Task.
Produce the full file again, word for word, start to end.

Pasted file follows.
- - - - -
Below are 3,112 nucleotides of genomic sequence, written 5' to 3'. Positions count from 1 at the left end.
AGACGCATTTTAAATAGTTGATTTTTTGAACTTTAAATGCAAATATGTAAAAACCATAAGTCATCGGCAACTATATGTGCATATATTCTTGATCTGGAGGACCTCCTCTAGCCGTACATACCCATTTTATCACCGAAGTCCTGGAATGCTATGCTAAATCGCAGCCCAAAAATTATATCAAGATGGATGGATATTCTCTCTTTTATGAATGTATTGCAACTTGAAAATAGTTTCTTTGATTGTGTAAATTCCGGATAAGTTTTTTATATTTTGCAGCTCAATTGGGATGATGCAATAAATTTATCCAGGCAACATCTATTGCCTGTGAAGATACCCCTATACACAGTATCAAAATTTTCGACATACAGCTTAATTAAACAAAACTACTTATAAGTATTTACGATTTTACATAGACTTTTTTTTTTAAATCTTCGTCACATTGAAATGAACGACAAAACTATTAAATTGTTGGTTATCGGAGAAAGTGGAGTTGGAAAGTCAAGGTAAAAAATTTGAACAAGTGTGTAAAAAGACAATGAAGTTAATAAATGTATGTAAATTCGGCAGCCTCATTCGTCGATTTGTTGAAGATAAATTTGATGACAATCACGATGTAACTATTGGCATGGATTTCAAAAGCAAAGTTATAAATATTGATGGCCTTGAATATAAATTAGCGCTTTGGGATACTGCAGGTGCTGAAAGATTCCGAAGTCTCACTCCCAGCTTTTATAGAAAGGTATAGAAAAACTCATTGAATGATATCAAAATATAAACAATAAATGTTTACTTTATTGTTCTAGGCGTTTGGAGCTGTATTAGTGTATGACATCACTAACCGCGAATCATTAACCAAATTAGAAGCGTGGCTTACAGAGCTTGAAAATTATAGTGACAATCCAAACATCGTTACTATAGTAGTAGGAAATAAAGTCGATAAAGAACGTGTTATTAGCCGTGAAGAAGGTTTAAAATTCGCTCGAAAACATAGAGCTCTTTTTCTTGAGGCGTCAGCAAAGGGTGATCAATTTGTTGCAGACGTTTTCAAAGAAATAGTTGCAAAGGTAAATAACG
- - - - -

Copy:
Below are 3,112 nucleotides of genomic sequence, written 5' to 3'. Positions count from 1 at the left end.
AGACGCATTTTAAATAGTTGATTTTTTGAACTTTAAATGCAAATATGTAAAAACCATAAGTCATCGGCAACTATATGTGCATATATTCTTGATCTGGAGGACCTCCTCTAGCCGTACATACCCATTTTATCACCGAAGTCCTGGAATGCTATGCTAAATCGCAGCCCAAAAATTATATCAAGATGGATGGATATTCTCTCTTTTATGAATGTATTGCAACTTGAAAATAGTTTCTTTGATTGTGTAAATTCCGGATAAGTTTTTTATATTTTGCAGCTCAATTGGGATGATGCAATAAATTTATCCAGGCAACATCTATTGCCTGTGAAGATACCCCTATACACAGTATCAAAATTTTCGACATACAGCTTAATTAAACAAAACTACTTATAAGTATTTACGATTTTACATAGACTTTTTTTTTTAAATCTTCGTCACATTGAAATGAACGACAAAACTATTAAATTGTTGGTTATCGGAGAAAGTGGAGTTGGAAAGTCAAGGTAAAAAATTTGAACAAGTGTGTAAAAAGACAATGAAGTTAATAAATGTATGTAAATTCGGCAGCCTCATTCGTCGATTTGTTGAAGATAAATTTGATGACAATCACGATGTAACTATTGGCATGGATTTCAAAAGCAAAGTTATAAATATTGATGGCCTTGAATATAAATTAGCGCTTTGGGATACTGCAGGTGCTGAAAGATTCCGAAGTCTCACTCCCAGCTTTTATAGAAAGGTATAGAAAAACTCATTGAATGATATCAAAATATAAACAATAAATGTTTACTTTATTGTTCTAGGCGTTTGGAGCTGTATTAGTGTATGACATCACTAACCGCGAATCATTAACCAAATTAGAAGCGTGGCTTACAGAGCTTGAAAATTATAGTGACAATCCAAACATCGTTACTATAGTAGTAGGAAATAAAGTCGATAAAGAACGTGTTATTAGCCGTGAAGAAGGTTTAAAATTCGCTCGAAAACATAGAGCTCTTTTTCTTGAGGCGTCAGCAAAGGGTGATCAATTTGTTGCAGACGTTTTCAAAGAAATAGTTGCAAAGGTAAATAACG